Sunday, November 30, 2008

Music via the interwebs, Part 2: EMusic

Part two of my review of various online music sources, this one focused on EMusic. EMusic is a different sort of scheme than iTunes or Amazon, in that it is a flat-rate subscription service. The basic plan is $12 per month for 30 downloads, which works out to 40 cents per track if you use them all. The credits are use-em-or-lose-em, so you do have to poke around on the site every month if you actually want to get your money's worth.

Before I get to my comments, two shameless plugs:
1. If you are an EMusic member and a dj, let me know your user name! I'd like to be EMusic "friends" with you. Post a comment or email me. Here's my profile page, from which you can friend me.
2. If you are considering joining EMusic, just hold on a second. They've got an incentive scheme set up so that if I invite you to join, they give us both a bunch of free tracks. So email me if you are considering joining, and I'll send you an invite, and then we'll have extra tracks to play with. And I'll be your "friend."

Okay so that was me pimping for EMusic. Forgive me--read on, and I will give you an honest critique to make up for it.

Starting with what makes EMusic attractive. First and most obviously, the price is right. On a single track per download basis, it's less than half the price of iTunes. Of course, if you download a Best of Oscar Peterson album, you might blow your monthly allowance of tracks on a single album, which you could get for $10 from iTunes or probably less from Amazon. The price advantage comes if you want to poke around and grab a few tracks from an album here, one from that big old compilation, and a few more from somewhere else. If you are looking to build up your collection of danceable music, this is a good approach.

Second advantage: EMusic has an ever-growing collection of interesting music, lots of independent labels, and lots and lots of jazz and blues. I have yet to find anything that wasn't also on iTunes or Amazon, but considering that those services of gigantic international retailers, that's a bit of an unfair comparison--relative newbie EMusic really isn't doing too bad. Several times I have pissed off local djs by revealing that I've grabbed tracks off EMusic that they spent years and years looking for in record shops--stuff that's the prize of their collections. (Two examples: Clora Bryant, ...Gal with a Horn and many of the Definitive Black & Blue Sessions are on EMusic.)

But, EMusic is far from perfect. I would rank the most important drawback as the quality of the digital files you get when you download a track. Some are perfectly good quality, stuff that is fine to spin at a dance on a nice sound system. Other albums are really lacking, so you do have to be careful.

The other drawbacks to EMusic really have to do with the design of the website, so they are aspects of the service that could be improved, if EMusic has the programming talent to do so. Biggest complaint here is that the search interface is PATHETIC. There's no way to do advanced searches, so if you are browsing a particular artist and want to find a specific track, you have to browse through ALL of their albums. Hopefully EMusic is embarrassed by its lack of a respectable search feature, and is working as hard as it can to improve it. If not, shame on you EMusic, shame.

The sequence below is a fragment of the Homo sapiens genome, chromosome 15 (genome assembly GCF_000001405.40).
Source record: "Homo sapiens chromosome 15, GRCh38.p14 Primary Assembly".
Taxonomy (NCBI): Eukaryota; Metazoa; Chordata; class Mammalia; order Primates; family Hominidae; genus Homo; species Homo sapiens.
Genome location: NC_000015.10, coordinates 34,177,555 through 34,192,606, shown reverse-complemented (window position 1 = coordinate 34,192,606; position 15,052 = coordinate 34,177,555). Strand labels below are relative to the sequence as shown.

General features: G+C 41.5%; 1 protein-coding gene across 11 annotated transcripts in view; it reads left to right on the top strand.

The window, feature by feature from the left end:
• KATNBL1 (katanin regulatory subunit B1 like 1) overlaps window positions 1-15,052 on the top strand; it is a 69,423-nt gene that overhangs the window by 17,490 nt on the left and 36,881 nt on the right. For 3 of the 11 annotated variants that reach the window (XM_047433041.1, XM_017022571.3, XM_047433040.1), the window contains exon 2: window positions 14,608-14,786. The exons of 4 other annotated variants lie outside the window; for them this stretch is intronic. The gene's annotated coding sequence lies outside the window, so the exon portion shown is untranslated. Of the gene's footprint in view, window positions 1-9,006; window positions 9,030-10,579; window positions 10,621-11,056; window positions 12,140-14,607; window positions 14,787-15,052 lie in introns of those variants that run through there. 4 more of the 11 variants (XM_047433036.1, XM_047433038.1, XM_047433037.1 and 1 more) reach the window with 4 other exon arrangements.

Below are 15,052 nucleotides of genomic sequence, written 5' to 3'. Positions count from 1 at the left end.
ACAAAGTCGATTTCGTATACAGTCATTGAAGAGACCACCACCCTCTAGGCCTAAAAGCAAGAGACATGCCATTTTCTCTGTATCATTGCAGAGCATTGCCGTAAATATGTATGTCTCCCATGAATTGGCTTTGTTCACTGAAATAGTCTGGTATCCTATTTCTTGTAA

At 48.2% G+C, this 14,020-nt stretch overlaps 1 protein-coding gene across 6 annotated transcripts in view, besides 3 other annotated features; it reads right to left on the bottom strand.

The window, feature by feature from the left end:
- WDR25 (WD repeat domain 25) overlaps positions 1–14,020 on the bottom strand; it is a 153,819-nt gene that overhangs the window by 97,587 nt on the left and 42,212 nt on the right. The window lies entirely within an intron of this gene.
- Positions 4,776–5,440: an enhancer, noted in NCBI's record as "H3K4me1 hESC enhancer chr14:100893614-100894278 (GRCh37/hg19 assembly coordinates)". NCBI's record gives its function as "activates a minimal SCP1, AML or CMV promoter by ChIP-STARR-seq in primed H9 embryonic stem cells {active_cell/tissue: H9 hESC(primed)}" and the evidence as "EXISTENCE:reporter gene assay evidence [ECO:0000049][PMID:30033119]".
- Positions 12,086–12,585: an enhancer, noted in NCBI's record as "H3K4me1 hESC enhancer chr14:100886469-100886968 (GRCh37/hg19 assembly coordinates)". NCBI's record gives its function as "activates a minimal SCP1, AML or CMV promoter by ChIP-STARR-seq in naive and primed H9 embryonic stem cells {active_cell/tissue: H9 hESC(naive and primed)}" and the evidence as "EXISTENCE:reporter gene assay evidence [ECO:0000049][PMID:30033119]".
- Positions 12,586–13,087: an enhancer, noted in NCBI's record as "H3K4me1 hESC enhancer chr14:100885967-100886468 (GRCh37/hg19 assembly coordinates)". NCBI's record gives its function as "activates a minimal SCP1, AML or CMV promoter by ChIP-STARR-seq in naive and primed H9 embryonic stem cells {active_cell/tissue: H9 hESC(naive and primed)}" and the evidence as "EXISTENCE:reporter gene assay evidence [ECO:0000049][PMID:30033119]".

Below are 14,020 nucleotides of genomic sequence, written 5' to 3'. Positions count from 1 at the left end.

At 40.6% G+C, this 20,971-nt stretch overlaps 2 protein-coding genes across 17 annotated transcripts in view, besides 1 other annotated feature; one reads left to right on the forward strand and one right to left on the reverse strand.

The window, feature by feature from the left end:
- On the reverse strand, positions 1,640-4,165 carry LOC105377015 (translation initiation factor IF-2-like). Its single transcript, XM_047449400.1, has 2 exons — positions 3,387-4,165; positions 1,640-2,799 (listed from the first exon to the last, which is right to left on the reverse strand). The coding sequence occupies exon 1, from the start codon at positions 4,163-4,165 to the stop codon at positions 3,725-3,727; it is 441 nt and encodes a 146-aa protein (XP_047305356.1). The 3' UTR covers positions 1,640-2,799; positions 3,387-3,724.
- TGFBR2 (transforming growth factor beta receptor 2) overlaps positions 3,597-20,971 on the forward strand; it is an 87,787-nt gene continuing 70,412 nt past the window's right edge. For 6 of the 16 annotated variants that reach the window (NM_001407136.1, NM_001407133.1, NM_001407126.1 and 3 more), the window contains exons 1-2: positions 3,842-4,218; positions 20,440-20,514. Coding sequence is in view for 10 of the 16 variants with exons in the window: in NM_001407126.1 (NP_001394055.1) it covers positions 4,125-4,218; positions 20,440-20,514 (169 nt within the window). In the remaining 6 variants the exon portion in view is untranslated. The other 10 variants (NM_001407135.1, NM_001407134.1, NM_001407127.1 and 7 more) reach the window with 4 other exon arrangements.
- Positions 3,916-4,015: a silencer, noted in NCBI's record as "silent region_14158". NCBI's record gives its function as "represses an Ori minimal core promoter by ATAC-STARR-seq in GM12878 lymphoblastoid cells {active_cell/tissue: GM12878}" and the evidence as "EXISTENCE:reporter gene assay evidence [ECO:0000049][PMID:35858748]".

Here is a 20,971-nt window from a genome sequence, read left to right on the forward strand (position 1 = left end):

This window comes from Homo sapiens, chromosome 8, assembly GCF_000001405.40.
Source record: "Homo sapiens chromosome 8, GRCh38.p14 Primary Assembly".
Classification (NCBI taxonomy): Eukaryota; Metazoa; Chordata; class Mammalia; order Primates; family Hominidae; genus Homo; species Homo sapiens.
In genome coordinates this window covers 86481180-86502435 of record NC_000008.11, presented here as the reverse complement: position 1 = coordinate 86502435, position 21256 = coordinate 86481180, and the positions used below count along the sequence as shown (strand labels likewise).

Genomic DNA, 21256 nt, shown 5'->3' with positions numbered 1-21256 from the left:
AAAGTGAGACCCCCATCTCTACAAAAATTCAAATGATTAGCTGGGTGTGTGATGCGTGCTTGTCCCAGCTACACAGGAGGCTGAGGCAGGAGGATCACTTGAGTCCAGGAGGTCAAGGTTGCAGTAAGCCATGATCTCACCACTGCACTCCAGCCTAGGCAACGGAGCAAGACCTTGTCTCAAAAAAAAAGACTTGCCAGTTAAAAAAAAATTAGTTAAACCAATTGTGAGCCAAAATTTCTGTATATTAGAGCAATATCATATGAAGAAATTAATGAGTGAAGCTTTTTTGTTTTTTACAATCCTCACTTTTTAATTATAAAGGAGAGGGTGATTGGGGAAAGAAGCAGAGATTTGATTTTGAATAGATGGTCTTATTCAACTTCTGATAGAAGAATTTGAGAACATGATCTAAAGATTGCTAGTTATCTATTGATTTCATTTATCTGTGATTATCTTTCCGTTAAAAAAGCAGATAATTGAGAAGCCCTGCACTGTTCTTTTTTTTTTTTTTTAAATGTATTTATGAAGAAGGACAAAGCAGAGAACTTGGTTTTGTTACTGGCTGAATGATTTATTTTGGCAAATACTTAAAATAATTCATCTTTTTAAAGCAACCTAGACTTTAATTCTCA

Along with the search interface, EMusic's social recommendation system leaves a lot to be desired. It's impossible to search for your friends (which is why y'all need to tell me your user names), you can't un-friend other users, and you have zero control over your "neighbors"--ostensibly the users whose download patterns are most similar to yours. C'mon, EMusic. Get with it.

As long as I'm griping, here's one graphic design suggestion (you listening, EMusic?): get rid of the pop-up album reviews. Put the full review somewhere on the page, so that I can read the whole thing, or go back and forth between reading the review and previewing the tracks. Thanks, EMusic ;). Also, it would be nice if the EMusic download manager had the option of loading your music directly into iTunes. The Amazon mp3 download manager does this--it couldn't be too hard to add that little feature, and it would save the trouble of having to copy the files from one folder to another, then delete the originals.

Friday, November 28, 2008

Music via the interwebs, Part 1: iTunes

I acquire by going to record stores like Jazz Record Mart (a wondrous place, but dangerous for the wallet--I can never get out of there without spending about $75), plus every once in a long while a treat from a specialty shop like Mosaic Records. Lately I've also been buying a lot more music online. Initially, I would look for mp3s when I knew of a particular track I wanted, but didn't want to buy the whole album (or couldn't find the album). For instance, if I heard a tune at a dance and asked the DJ what the title was, it's easy to go home and look it up. Lately I've spent more time just exploring online music, as oppose to only making specific, targeted acquisitions.